What creates stars, Deron Williams, is winning games and making deep playoff runs. In particular, if a player is the outright alpha dog and best guy on a title contender, he will be crowned by the media. Players are first and foremost judged historically by their MVP/All-NBA accolades, and then whether they led a team to a title or the Finals. That’s what truly changes the face of a career. Deron Williams has a chance to win an NBA MVP if he signs in Indiana. With him, one of these years the Pacers could end up with the best record in the East and from now on the voters will be looking for a way to not give to Lebron. Furthermore there’s a big difference between the Indiana Pacers franchise and say, the Sacramento Kings. The Pacers have a rich history going back 40 years to the ABA champion teams, they have the nickname of one of the meccas of basketball. At times Indiana has loved basketball more than any other place. When the Indiana Hoosiers revitilized their program this year with a great college season, they were a huge national story. You can be big in Indiana. A star that brings that historic franchise to say, the top seed in the league, will get love from the media. Also one has to consider that Deron Williams joining the Pacers and making them elite can make them a media favorite market. In the NFL the Indianapolis Colts are one of the populist teams and national TV favorites. Why did this happen? Because Peyton Manning transformed the face of the franchise by turning it into a behemoth and winner. Williams can make the Pacers a star market by being there.
Furthermore if I was an NBA player I would be as concerned with my legacy from fans as much as from the neutral casual media. What I would want is a place where I go down in history forever. Where I am the greatest that franchise has seen and they build a statue of me. If Deron Williams won the Pacers their first NBA title he would become immortal. He would mean as much as a sports hero can. On the other hand in Dallas he would likely always be 2nd to Dirk Nowitzki in legacy, even if he brought them another title. If he teamed up with Dwight Howard in Brooklyn he would be 2nd to Howard in stardom, the Nets still would be 2nd place to the Knicks in media play, and the New York area fans have had such a rich history of champions with the Yankees, Giants, Rangers, etc. that it’d be difficult for Deron to truly be immortalized.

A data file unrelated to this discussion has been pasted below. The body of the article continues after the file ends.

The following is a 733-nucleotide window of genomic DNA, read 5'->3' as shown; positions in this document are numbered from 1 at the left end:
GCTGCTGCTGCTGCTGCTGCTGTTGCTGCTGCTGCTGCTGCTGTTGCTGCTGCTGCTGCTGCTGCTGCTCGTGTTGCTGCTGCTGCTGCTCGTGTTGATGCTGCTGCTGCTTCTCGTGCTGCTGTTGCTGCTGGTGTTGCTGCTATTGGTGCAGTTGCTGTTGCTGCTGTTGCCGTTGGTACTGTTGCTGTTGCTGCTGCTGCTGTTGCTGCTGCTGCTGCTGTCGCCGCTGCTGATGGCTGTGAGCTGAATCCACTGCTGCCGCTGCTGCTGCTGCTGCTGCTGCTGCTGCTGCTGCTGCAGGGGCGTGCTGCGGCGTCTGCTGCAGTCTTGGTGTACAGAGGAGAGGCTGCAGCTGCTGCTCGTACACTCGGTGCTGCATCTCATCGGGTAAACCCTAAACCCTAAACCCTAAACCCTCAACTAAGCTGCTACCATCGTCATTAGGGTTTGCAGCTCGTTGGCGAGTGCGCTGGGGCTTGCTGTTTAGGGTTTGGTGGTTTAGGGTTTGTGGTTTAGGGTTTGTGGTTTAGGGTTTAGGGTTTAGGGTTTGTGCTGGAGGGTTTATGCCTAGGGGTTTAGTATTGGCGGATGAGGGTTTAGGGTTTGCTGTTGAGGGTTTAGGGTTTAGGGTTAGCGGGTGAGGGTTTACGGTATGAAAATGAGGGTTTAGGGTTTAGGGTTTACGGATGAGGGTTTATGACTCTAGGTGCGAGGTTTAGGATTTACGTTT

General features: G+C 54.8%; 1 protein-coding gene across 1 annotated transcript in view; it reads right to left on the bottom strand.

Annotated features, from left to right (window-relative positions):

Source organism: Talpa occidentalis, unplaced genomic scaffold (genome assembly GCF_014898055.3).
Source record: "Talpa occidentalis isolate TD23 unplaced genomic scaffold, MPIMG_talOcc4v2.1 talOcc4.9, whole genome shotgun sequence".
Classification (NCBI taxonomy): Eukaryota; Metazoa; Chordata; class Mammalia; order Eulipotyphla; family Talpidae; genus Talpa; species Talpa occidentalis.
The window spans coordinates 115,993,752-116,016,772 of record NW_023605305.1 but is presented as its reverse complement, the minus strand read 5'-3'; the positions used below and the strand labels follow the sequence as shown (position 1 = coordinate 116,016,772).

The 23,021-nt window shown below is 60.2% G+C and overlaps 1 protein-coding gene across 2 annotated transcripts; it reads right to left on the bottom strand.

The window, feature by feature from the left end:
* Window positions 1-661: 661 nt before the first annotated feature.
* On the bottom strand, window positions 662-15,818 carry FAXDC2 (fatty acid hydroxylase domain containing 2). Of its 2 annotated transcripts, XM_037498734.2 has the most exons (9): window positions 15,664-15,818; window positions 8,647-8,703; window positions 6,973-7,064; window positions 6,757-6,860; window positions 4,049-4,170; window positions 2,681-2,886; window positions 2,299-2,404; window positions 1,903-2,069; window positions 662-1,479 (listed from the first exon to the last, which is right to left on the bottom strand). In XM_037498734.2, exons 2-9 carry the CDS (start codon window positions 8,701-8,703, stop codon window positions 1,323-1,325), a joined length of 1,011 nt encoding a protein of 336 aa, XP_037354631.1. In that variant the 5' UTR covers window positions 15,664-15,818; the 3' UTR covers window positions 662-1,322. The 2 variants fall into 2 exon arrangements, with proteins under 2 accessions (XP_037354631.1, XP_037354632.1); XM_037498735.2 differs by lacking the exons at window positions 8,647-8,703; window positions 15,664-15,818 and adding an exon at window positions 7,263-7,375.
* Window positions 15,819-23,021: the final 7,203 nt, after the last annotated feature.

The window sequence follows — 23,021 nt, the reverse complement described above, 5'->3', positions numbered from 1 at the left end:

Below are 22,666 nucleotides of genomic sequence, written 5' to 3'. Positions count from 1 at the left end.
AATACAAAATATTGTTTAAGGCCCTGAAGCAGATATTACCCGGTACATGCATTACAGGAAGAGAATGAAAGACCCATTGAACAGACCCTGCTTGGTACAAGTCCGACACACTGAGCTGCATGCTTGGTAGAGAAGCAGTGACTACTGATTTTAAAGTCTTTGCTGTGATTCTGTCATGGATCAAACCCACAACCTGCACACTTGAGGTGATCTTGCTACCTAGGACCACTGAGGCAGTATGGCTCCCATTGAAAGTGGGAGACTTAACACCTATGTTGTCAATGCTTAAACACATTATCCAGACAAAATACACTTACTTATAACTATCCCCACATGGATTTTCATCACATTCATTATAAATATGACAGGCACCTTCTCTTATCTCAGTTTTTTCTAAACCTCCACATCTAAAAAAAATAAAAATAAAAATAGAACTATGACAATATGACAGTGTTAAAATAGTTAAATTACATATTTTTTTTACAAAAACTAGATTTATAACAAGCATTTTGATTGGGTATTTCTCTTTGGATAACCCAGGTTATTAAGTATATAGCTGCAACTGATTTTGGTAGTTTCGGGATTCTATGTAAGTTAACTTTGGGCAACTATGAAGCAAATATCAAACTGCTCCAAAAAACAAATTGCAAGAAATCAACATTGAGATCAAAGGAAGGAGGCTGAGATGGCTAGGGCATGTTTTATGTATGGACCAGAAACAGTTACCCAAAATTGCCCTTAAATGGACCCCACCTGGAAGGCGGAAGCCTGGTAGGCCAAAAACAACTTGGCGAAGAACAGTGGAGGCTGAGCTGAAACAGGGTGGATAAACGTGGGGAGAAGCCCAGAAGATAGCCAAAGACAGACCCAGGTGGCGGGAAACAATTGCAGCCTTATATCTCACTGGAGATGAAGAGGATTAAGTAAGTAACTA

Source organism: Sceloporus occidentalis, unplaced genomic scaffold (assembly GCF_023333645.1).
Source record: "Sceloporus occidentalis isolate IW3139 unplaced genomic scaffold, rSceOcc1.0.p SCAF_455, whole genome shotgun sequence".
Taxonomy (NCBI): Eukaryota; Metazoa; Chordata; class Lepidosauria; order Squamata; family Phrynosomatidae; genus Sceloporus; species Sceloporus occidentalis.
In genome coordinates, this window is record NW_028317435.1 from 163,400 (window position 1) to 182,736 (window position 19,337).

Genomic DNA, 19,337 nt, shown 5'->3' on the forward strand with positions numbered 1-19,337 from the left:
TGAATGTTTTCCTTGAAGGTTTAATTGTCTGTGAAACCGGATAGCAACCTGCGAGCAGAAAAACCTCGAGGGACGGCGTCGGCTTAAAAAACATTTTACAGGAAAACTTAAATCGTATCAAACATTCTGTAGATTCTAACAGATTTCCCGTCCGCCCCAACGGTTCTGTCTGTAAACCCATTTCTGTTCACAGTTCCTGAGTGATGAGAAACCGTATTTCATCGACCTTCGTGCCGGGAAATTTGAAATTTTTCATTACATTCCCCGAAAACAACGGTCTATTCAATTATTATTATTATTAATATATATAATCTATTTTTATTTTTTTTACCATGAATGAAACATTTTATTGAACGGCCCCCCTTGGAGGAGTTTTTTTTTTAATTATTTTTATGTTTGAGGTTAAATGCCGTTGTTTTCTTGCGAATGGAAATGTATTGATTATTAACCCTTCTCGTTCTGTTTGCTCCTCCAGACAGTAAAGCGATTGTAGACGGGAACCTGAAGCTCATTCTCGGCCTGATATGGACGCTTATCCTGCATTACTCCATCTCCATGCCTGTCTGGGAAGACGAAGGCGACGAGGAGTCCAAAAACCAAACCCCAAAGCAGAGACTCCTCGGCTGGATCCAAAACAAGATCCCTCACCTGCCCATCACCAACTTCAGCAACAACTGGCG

The feeling I get with Deron Williams is that he wants his talents to be appreciated. He has been in the shadow of Chris Paul his entire career and has never been thrown in the conversation of top 5 players. Well Deron, the biggest way to get appreciated by the media is to win. The media favors the players on winning teams and shuns the ones on losing teams. By the media’s eyes, once a player starts winning and contending for a title, he’s now a better player and more worthy of the hype. There are no more powerful words for the media than “He’s a winner” and “He’s a loser”. Leading an elite team in Indiana will do more for the Deron Williams legacy than leading a mediocore one in Brooklyn.”. An elite Deron Williams led Pacers team would put him in the “He’s a winner” category, the way Chris Paul and Derrick Rose get called one. Especially considering it’d be a decision made solely to win.
Deron Williams is perfect for the Pacers – They’re a star PG away from contending and that’s what Williams provides. Likewise the Pacers are perfect for him because it legitimizes his career and puts his ceiling at “MVP and Best Player on a Title team” by giving him the elite supporting cast needed, while he remains the alpha dog. Success and accolades are what truly makes stars, not the size of a market. The Pacers talent and needs and Williams free agency lines up just perfectly for him to make this move. Is playing in a bigger city really worth casting off a situation that perfect? I suppose so.